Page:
Financial Fraud: Germaine Howard And Daniel D. Dxrams Convicted For His Role In a Scheme To Defraud Banks

Two New Jersey Men Found Guilty in Phony Debt Elimination Scheme

NEWARK, N.J. – Two individuals were found guilty today for their respective roles in using phony monetary instruments to obtain luxury vehicles and other high value items; one of the defendants was additionally convicted of bankruptcy fraud, U.S. Attorney Craig Carpenito announced.

Germaine Howard King, a/k/a “Germaine Howard,” 43, of Elizabeth, New Jersey, was convicted for his role in a scheme to defraud banks and other lenders using phony money orders to fraudulently discharge a $400,000 mortgage, to fraudulently obtain two Mercedes Benz (one 2007 and one 2010) cars, and to pay off credit card bills. In addition, King was convicted of a scheme to use phony cashier’s checks to pay off his co-defendant’s five luxury cars.

Daniel D. Dxrams, currently known as “Daniel Kusi,” formerly known as “Danny D. Dxrams,” 40, of Maplewood, New Jersey, was convicted for his role in a scheme to fraudulently pay off a Rolls Royce, Bentley, and three Mercedes Benz cars (two 2015 cars and one 2016 car). In addition, Dxrams was convicted of bankruptcy fraud and making a false oath during a bankruptcy proceeding.

According to documents filed in this case and the evidence at trial:

King conspired with Melissa Reynolds to make fraudulent money orders on their home computers. They mailed these phony money orders to a credit union in an effort to fraudulently pay off their two Mercedes Benz cars. Although the credit union rejected both bogus money orders, King and Reynolds mailed correspondences to the credit union falsely claiming that the debt was satisfied. They then stopped paying their car loans, and King kept the car. King and Reynolds mailed a fraudulent money order in the amount of $432,000 to a financial institution to pay off their mortgage. The financial institution erroneously accepted the fraudulent payment and credited it as a payoff for the mortgage. When the financial institution filed a suit seeking to reinstate the fraudulently discharged mortgage, King and Reynolds continued to allege in court that the mortgage had been paid and submitted a phony receipt for the bogus money order. King also made and mailed fraudulent money orders in an attempt to pay off his credit card bills.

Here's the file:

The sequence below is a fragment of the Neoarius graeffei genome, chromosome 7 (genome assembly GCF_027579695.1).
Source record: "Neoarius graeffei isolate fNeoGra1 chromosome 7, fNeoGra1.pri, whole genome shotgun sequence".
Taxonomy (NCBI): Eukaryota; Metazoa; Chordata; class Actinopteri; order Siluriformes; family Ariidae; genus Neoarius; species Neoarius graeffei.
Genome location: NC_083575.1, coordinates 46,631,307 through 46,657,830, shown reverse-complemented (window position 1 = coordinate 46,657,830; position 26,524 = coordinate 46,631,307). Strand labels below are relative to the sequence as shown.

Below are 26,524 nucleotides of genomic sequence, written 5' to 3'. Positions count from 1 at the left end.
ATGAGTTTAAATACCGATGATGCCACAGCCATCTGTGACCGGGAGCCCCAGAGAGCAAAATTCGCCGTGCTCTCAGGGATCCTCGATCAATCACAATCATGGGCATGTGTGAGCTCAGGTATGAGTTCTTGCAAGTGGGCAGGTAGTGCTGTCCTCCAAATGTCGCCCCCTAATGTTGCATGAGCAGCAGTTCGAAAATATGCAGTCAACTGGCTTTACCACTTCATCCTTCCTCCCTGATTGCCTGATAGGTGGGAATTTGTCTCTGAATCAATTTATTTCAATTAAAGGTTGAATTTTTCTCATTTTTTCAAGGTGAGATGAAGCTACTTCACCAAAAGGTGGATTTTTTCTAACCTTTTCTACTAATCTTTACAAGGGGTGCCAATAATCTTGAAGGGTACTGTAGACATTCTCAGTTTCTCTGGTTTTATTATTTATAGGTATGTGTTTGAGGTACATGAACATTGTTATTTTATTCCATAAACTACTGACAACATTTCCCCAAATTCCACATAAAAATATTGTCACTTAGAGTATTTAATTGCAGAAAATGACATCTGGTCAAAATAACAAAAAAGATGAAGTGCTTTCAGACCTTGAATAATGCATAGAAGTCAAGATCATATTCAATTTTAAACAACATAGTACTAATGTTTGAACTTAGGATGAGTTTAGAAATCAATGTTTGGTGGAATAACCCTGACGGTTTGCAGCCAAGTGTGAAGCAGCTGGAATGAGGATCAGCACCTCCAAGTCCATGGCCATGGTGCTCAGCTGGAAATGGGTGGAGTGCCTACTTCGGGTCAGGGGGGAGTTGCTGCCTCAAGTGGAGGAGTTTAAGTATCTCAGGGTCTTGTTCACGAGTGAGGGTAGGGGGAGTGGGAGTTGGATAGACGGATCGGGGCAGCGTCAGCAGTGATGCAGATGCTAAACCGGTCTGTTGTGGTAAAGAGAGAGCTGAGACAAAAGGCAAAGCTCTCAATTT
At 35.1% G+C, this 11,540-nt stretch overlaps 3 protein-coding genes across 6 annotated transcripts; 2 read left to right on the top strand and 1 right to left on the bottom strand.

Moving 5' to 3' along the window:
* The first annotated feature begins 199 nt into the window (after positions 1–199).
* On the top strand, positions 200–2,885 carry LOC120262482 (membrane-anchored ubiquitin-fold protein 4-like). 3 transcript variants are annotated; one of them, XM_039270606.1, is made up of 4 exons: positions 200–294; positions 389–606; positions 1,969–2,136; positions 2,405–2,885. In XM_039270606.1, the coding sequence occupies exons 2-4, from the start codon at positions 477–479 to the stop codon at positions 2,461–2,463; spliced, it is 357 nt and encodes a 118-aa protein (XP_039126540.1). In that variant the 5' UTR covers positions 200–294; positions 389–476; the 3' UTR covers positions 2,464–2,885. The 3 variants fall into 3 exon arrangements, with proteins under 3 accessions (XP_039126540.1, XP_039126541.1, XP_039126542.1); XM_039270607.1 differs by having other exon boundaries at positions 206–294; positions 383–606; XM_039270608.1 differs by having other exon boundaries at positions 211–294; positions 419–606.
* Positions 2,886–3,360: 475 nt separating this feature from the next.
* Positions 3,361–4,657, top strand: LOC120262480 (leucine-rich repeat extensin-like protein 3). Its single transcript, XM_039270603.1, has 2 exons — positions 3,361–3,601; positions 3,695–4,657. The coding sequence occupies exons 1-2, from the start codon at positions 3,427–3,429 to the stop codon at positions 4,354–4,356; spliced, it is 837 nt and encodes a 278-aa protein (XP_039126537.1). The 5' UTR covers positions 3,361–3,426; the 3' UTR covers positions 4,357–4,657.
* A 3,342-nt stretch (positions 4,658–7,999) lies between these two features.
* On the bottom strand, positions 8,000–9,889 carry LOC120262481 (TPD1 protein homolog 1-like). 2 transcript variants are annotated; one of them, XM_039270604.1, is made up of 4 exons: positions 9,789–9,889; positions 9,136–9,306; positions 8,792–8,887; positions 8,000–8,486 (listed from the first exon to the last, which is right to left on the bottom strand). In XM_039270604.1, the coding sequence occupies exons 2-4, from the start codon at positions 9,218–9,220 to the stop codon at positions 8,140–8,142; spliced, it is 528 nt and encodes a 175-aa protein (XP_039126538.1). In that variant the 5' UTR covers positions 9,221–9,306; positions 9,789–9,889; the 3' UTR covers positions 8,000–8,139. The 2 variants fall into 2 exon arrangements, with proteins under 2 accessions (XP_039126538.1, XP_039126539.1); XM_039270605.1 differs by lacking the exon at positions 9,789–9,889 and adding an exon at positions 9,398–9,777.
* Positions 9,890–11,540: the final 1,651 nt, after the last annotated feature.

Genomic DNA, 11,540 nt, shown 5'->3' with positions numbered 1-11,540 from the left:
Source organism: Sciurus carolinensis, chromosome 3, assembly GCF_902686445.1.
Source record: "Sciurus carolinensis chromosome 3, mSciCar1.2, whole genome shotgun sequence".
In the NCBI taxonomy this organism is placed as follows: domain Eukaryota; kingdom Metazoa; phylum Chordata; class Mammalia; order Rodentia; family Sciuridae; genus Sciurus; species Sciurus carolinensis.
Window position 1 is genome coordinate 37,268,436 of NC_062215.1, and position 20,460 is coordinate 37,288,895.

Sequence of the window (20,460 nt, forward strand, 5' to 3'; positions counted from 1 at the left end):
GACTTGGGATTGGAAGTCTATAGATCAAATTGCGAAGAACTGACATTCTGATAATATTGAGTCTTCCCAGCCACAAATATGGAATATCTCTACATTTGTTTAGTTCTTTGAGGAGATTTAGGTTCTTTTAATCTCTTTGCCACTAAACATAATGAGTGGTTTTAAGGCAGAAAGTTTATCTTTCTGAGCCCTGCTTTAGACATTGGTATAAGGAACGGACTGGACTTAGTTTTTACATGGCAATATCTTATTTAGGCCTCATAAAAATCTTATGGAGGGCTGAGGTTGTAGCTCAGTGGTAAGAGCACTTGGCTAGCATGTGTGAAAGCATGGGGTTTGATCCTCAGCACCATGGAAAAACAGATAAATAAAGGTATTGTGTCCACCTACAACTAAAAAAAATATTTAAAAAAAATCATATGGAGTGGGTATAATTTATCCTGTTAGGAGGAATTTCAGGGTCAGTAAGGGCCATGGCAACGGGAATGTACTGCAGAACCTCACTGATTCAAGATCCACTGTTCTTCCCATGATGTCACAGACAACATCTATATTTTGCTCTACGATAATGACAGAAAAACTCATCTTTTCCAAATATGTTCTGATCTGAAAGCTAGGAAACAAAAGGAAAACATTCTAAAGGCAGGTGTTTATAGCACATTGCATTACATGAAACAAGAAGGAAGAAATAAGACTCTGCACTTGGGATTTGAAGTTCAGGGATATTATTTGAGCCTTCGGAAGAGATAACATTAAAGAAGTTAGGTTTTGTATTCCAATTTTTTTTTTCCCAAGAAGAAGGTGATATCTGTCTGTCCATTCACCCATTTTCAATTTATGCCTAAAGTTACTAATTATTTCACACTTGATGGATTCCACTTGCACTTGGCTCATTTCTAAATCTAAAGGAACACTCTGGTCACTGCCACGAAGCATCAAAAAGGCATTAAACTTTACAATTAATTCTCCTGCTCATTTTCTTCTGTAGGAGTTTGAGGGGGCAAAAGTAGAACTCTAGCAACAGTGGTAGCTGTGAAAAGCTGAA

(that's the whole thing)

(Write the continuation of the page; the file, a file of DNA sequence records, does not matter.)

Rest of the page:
Dxrams, King, and Reynolds conspired to fraudulently pay off Dxrams’ five luxury cars. They sent a bogus $101,000 cashier’s check to a finance company that enabled Dxrams to obtain a 2012 Bentley for free. Dxrams sold the car to a third party for approximately $82,000 and then issued a bank check to King for approximately $25,000. The defendants also used this scheme in an effort to fraudulently obtain three Mercedes-Benz cars and a Rolls Royce.

Dxrams was also convicted of bankruptcy fraud and making a false oath before the bankruptcy court. In December 2017, Dxrams filed a bankruptcy petition under penalty of perjury. He falsely concealed his ownership of a car rental business and the gross receipts he earned through this car rental business, his sale of the Bentley, his receipt of money from a personal injury lawsuit, his ownership of firearms, and his marital status, among other things. In January 2018, Dxrams appeared before the bankruptcy trustee and, after being placed under oath, made false statements concerning his bankruptcy petition and his sale of the Bentley.

Reynolds previously pleaded guilty to conspiracy to commit bank fraud and mail fraud affecting financial institutions, and is awaiting sentencing. Another defendant, Arthur M. Martin III, has also pleaded guilty for his role in a scheme to fraudulently discharge a mortgage on his home, and is awaiting sentencing.

U.S. Attorney Carpenito credited special agents of the FBI and the Joint Terrorism Task Force, under the direction of Special Agent in Charge Gregory W. Ehrie in Newark; the N.J. Office of Homeland Security and Preparedness, under the direction of Director Jared Maples; the U.S. Department of Education, Office of Inspector General Eastern Regional Office, under the direction of Assistant Special Agent in Charge Debbi Mayer; and the U.S. Department of Housing and Urban Development, Office of Inspector General, under the direction of Special Agent in Charge Christina Scaringi with the investigation leading to the convictions.

The government is represented by Assistant U.S. Attorney Anthony Moscato, Chief of the U.S. Attorney’s National Security Unit, and Lakshmi Srinivasan Herman, of the National Security Unit, in Newark.

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